BY Dora Mezo
„He replied, “Because you have so little faith. Truly I tell you, if you have faith as small as a mustard seed, you can say to this mountain, ‘Move from here to there,’ and it will move. Nothing will be impossible for you.” Matthew 17:20
Who wants to make a movie about faith these days? And what does belief have to do with war, anyway? Soldiery is about killing, not about principles, right? Director Mel Gibson takes us on a journey where we cannot only face the unspeakable horrors of the pitch black rifle-pits, but gauge the worth of human values that can give strength and courage in the darkest of hours.
I settled down in the always welcoming atmosphere of a place I’ve called my second home from an early age: in front of the big screen, ready to set sail to another faraway land, to get under the skin of a stranger. One of the greatest gifts of cinematography is that each and every movie can offer a special perspective: join in and see the world through someone else’s eyes! Most times, you won’t regret it and Hacksaw Ridge is one great example of how to spend two hours on the edge of your seat, reaching the catharsis in the end and leaving the cinema with something monumental and meaningful wrapped in a series of heart-stirring images.
If you want to see a movie that stars not one, but two actors you don’t particularly like and was directed by the man who put Christ on the cross and captured the ferocious world of the Mayan kingdom or made us want to have Scottish ancestors, you might as well buy an extra ticket: one for yourself and one for your scepticism. Fortunately, when a good material meets a disciplined director and impassioned actors, you instantly have a gut feeling that something magical is about to happen.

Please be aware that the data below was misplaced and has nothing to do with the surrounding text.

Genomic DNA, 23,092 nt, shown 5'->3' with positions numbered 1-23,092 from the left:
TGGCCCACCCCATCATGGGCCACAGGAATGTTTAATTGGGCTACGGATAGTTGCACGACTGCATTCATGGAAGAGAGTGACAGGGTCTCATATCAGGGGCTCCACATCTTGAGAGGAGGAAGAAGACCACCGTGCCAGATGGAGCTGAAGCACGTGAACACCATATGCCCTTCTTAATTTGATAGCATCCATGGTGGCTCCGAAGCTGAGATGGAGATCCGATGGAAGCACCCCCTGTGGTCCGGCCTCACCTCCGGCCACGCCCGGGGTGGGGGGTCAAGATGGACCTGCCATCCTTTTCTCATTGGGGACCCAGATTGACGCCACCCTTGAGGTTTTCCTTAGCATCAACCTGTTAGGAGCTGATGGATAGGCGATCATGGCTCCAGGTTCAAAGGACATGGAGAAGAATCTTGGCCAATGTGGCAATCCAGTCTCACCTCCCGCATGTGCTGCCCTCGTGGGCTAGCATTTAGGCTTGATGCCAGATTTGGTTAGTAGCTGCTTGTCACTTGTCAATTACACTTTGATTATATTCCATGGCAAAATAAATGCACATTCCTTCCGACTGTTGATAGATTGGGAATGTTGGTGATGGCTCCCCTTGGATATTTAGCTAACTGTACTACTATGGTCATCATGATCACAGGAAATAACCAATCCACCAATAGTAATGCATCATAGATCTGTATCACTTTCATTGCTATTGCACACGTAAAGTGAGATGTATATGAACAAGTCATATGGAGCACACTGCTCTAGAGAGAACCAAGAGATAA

We’ve all seen it before: through the carefully conducting hands of Steven Spielberg in Saving Private Ryan or the quite recent directional debut of Russell Crowe’s The Water Diviner, are just to name a few of the great pictures that had us stare in awe for long moments. The heart of these films is that in any kind of war, there are men behind the guns, souls are being eaten up by the cruelty of death’s crushing hands that leave no time to heal, to mourn. The world has lost countless masses to conquer land in the name of God or for the greater cause of a nation’s survival. In this story, we meet the starry-eyed Desmond (Andrew Garfield), a religious young man from Virginia, joining the forces for medic duties. And what sets Desmond T. Doss apart from his fellow soldiers? Try the fact that he simply refuses to hold a gun. This raises serious questions within his unit, where he has to face the antipathy of his mates, the punishments of his superiors and just as he almost gets kicked out of the army, he has to confront his own convictions as well. But as it is often portrayed, even the impossible becomes attainable if one has what it takes: knowing is one thing and believing is something completely different.